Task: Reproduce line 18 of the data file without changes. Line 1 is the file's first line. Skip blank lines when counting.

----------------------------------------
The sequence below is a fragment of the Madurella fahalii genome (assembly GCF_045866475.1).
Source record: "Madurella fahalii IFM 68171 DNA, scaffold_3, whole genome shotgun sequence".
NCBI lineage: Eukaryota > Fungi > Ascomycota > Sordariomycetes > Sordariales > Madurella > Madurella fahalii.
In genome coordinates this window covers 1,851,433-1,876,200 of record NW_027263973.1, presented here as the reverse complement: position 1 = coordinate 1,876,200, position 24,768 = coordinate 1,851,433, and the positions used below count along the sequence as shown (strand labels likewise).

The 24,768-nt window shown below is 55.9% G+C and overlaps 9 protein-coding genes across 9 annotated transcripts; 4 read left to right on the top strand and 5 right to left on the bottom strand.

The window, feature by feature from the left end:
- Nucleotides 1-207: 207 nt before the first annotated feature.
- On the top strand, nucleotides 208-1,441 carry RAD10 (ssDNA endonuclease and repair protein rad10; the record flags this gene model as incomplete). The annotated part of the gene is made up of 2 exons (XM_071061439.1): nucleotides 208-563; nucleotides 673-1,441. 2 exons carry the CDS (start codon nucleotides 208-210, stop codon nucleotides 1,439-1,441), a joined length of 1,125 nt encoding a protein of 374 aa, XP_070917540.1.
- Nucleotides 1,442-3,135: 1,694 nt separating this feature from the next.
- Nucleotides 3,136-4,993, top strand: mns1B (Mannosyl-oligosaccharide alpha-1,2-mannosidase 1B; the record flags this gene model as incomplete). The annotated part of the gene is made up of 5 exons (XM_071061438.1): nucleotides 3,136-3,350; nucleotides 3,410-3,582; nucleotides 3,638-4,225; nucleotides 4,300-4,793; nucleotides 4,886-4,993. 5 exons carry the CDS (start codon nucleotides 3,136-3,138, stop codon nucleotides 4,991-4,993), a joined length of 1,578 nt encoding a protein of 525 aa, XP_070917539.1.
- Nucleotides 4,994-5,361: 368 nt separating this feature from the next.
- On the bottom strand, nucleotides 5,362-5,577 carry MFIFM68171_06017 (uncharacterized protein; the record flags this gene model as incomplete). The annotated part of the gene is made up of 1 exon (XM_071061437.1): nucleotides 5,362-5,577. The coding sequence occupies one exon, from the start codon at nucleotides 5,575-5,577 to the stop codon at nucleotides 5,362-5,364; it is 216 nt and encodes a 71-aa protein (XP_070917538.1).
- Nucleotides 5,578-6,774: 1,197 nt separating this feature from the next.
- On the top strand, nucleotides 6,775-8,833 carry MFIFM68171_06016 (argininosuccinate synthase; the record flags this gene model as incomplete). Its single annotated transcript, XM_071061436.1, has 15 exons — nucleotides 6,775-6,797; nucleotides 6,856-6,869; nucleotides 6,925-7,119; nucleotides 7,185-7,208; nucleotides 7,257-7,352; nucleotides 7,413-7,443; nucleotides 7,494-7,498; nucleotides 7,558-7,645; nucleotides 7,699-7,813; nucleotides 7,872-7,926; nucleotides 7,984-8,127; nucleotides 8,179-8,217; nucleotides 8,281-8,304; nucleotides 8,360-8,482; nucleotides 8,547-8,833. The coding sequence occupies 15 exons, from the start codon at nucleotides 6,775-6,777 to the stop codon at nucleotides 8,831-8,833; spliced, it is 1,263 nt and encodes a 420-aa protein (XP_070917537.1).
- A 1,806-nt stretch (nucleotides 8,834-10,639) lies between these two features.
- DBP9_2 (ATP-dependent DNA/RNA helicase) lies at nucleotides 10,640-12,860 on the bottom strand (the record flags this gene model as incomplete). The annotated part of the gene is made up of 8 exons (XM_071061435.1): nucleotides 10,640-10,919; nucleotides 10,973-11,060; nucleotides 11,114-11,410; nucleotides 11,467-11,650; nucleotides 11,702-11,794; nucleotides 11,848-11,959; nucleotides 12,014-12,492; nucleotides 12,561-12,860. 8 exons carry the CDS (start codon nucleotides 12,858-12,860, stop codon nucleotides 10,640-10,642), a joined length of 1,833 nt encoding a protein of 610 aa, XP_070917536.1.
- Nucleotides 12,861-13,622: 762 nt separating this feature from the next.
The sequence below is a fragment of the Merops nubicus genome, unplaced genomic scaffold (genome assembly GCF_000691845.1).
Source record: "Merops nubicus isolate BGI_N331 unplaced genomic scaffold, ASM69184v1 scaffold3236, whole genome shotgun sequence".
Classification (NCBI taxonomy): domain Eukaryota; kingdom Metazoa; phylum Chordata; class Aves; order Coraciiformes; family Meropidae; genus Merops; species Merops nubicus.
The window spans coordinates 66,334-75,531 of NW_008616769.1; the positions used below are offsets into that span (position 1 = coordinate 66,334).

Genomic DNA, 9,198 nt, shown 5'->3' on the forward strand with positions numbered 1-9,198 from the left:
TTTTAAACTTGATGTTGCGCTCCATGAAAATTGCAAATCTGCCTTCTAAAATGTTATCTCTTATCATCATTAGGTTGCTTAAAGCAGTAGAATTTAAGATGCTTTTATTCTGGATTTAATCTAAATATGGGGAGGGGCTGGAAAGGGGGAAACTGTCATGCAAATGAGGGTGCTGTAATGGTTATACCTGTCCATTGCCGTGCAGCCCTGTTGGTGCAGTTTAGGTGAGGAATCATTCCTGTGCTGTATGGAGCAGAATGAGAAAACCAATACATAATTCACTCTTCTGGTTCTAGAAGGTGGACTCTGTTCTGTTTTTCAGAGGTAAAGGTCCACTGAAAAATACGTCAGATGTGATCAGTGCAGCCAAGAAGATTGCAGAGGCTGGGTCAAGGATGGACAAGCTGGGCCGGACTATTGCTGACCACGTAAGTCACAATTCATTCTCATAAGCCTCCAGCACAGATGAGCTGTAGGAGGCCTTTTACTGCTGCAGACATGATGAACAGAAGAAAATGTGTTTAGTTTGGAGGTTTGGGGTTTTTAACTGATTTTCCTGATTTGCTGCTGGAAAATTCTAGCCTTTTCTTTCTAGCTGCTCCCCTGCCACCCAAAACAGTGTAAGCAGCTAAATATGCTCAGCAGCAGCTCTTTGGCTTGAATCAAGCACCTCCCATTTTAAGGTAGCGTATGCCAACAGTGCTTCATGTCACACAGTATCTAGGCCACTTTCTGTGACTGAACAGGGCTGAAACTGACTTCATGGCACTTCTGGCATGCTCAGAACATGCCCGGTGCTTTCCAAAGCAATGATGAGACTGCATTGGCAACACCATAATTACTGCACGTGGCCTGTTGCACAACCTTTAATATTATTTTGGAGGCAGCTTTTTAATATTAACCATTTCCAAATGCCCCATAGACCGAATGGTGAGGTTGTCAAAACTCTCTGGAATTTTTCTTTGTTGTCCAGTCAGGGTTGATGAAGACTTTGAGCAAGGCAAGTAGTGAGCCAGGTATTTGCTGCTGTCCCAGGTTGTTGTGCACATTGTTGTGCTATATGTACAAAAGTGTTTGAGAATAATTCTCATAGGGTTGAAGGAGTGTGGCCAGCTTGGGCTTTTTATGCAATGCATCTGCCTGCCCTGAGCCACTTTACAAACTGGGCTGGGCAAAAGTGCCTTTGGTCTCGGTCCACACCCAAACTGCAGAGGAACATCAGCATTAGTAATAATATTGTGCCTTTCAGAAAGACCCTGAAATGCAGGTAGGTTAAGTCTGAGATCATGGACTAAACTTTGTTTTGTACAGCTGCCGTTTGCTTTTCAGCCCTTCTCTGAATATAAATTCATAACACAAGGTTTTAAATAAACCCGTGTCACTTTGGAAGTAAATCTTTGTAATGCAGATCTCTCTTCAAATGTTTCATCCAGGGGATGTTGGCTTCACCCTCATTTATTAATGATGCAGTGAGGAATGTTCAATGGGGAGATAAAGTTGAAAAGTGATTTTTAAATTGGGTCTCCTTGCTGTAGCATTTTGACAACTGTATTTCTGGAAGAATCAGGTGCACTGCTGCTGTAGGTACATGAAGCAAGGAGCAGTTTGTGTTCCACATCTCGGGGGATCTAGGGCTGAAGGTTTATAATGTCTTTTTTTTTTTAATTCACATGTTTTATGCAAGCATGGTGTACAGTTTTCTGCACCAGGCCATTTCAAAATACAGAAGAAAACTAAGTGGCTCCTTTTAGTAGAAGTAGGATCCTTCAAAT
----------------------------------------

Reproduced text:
The sequence below is a fragment of the Merops nubicus genome, unplaced genomic scaffold (genome assembly GCF_000691845.1).